A “beater” needs to be something more than a watch for everyday wear. It needs to tick several boxes. First, it does need to be robust and reliable. It needs to be a watch that can cope in most circumstances. Rolex immediately comes to mind. However, for me, my daily wearer also needs to be a watch that I enjoy looking at. There needs to be an aesthetic appeal as well as a pure functional aspect. That narrows the range down quite materially.
Rolex has, for me, always been the epitome of a sports watch. Tough, reliable, can take a hit yet always looks good to my eyes. However, given that a daily beater will inevitably spend a lot of time on my wrist, I need something extra to maintain my interest in the watch. It needs something extra to keep me from losing my interest in it. This is why I put together my Top 10 Rolex Beaters list from the post-1990 era, but was not currently in production.
The aim was to identify watches that are cool in their own right, great references, modern and robust, but with a twist – an element of rarity. To my mind, it was marrying the concept of a daily wearer with a twist. I wanted my “most desirable” list to be priced in a $5000-$20000 range, with the majority of the watches in the bottom half of that range.
I don’t think there is a point in calling it a Top 10 as that will imply that No.1 is somehow “better” than No.10. So, I will produce the list randomly so that no inference will be made. I am attaching the links to the six articles I wrote last year in case anyone wishes to re-read any of it as all of the 10 watches are encompassed in those six articles.
To re-iterate, the aim of the list is to provide members with watches that I consider to be outstandingly cool beaters at a price that is not crazy. The watches will represent what I think is a fantastic value to rarity ratio.
No.1: Reference: 16610 LV “The Kermit”
No.2: Reference: 16760 “The Fat Lady”
No.3: Reference: 16700 (Swiss)
No.4: Reference: 16700 (Swiss made)
No.5: Reference: 16710 (Swiss)
No.6: Reference: 14060 (Swiss)
No.7: Reference: 14060 4-line with Long F – “The LGF”
No.8: Reference: 16570 (Swiss) “The Red Sox”
No.9: Reference: 16710 (Stick dial)
No.10: Reference: 168000 “The Zubmariner”
Every single reference from the above list represents a Rolex reference that I consider to be desirable. Five GMTs, four Submariners and one Explorer. It covers a broad range of different Rolex genre. Take the GMT 16700 (Swiss made) for example. Produced from 1988 to 1999, its end of production coincided exactly with the switch from Tritium to Luminova to Super Luminova.
However, in this instance, the end of the production curtailed the Super Luminova so much that hardly ANY “Swiss Made” dials exist. The “Swiss” only is a rare variant of this reference. But in this instance the “Swiss Made” is extremely rare. I have monitored this for some time. About 2% of all 16700s have “Swiss Made” on the dial. This is a very rare variant. As a reference, the 16700 was the very last GMT-Master. Late U-series or A-series serial number. A cool reference with a twist of rarity.
Similar type of rarity issues apply to each of the Top 10. Take the 14060 – LGF. The Submariner 14060 was the successor to the 5512/5513 and many people describe it as “the last of the best” as the reference retained the sleek crown guards and narrow lugs of its vintage predecessors. It has that vintage feel to it but at the same time is a thoroughly modern watch. Rolex introduced the 14060 Submariner in 1990 until 2002 and the 14060M from 2002 until 2012. Inside the 14060M beats the calibre 3130, featuring a full balance bridge (upgrading from the previous balance cock), a Breguet overcoil on the hairspring as well as a larger balance wheel.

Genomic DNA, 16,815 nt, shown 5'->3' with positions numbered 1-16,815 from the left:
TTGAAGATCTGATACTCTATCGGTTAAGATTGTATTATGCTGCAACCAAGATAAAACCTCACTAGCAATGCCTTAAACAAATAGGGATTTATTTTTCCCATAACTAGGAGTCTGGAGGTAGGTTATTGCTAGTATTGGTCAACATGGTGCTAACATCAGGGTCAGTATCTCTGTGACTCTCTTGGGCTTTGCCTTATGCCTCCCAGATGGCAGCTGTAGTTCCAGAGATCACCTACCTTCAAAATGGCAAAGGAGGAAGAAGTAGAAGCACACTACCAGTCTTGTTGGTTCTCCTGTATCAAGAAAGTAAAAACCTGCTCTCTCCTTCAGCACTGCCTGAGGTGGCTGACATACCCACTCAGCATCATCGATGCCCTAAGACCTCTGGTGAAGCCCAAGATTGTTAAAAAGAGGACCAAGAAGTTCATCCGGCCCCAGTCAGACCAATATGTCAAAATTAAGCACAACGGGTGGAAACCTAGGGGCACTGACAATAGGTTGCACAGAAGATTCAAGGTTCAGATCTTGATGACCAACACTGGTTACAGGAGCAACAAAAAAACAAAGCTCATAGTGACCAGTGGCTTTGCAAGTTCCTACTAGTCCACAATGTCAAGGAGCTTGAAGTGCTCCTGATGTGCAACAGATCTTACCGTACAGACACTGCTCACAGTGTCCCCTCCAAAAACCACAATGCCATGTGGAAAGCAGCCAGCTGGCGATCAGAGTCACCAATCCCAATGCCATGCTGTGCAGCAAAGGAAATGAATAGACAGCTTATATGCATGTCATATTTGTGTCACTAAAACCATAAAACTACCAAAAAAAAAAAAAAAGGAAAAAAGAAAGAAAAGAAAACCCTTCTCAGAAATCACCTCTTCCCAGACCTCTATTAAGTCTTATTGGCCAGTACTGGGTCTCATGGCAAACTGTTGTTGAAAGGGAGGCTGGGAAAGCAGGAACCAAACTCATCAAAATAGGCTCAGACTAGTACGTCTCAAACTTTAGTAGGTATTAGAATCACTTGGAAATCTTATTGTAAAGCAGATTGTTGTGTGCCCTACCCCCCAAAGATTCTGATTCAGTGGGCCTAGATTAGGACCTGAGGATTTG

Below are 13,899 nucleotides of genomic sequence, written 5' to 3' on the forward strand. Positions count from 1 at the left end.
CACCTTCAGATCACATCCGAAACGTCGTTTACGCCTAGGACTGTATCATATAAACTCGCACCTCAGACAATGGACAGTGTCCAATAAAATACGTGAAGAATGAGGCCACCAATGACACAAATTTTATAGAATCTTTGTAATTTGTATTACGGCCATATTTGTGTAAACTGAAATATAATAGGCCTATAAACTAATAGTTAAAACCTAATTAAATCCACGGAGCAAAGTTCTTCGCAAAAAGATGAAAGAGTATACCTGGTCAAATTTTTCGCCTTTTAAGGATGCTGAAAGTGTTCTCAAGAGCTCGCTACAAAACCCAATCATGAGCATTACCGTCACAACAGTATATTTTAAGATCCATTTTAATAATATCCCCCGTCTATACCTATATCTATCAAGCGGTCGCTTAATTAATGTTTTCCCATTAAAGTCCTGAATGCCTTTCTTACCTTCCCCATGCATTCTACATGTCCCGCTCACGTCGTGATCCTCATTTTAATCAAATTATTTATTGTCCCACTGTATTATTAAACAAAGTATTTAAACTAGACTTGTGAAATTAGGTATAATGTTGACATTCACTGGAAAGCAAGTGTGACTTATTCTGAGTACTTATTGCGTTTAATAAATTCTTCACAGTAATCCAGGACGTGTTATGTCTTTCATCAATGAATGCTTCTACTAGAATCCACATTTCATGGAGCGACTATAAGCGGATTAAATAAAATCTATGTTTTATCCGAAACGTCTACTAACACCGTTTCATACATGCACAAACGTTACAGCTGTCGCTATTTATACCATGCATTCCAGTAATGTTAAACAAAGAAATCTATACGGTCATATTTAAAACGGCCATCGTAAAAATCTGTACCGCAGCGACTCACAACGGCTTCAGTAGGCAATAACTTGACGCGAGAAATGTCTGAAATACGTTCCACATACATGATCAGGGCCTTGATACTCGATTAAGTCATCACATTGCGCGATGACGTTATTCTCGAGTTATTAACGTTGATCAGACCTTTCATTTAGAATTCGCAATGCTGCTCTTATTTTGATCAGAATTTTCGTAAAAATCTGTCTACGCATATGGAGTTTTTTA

The 14060M – LGF
The no-date dial gives a very strong symmetry to the watch, combined with a vintage feel and a totally modern robust movement to make it a very desirable watch indeed. With drilled hole lugs (the last Submariner to have them), the watch is easily transformed with a leather strap or Nato, though I have to say I think it works well with the original bracelet. The 14060M has a feel to it that very few modern Subs have. I would say it is a perfect example of the transition between vintage and modern.
Now, 2002-2012 represents a long period of production for the 14060M, but this production run saw a number of evolutions. The most important of these concerns the Chronometer certification that took place in 2007. Prior to this, the dial was a simple two-liner without the chronometer certification. From 2007 onwards, however, the dial carried the chronometer certification and was differentiated by a 4-liner text on the dial. Now, that makes the 4-liner produced for just 5 years and much rarer for Rolex. Most production runs exceed that. But 5 years still allows for a lot of production given how popular Rolex Submariners are.
The next evolution, however, is not something that is well-known. Looking at the 2-liner dial (ie before certification), one can see a certain type of script being used. In particular, the F used in 1000 ft has a particularly long tail to it. It is a Long F.
Now, if we take an example of a 4-liner dial from later in production, one can see that a different type of script has been used by Rolex for the post-chronometer period. It is a short F.
However, during the year of transition from 2-liner to 4-liner (2007/8), and only during that first year of production of the 4-liner, some of the Long F script dials were used on the 4-liners. When I say some, I mean a very small number. This is a rare dial anomaly that can be seen on the very first 14060M 4-liner dials. 4-liner with a Long F. The LGF
Each of the Top 10 “beaters” has a story to tell. If anyone wants specific details about any of these Top 10 and why I consider them perfect beaters, please contact me through the contact tab on this blog.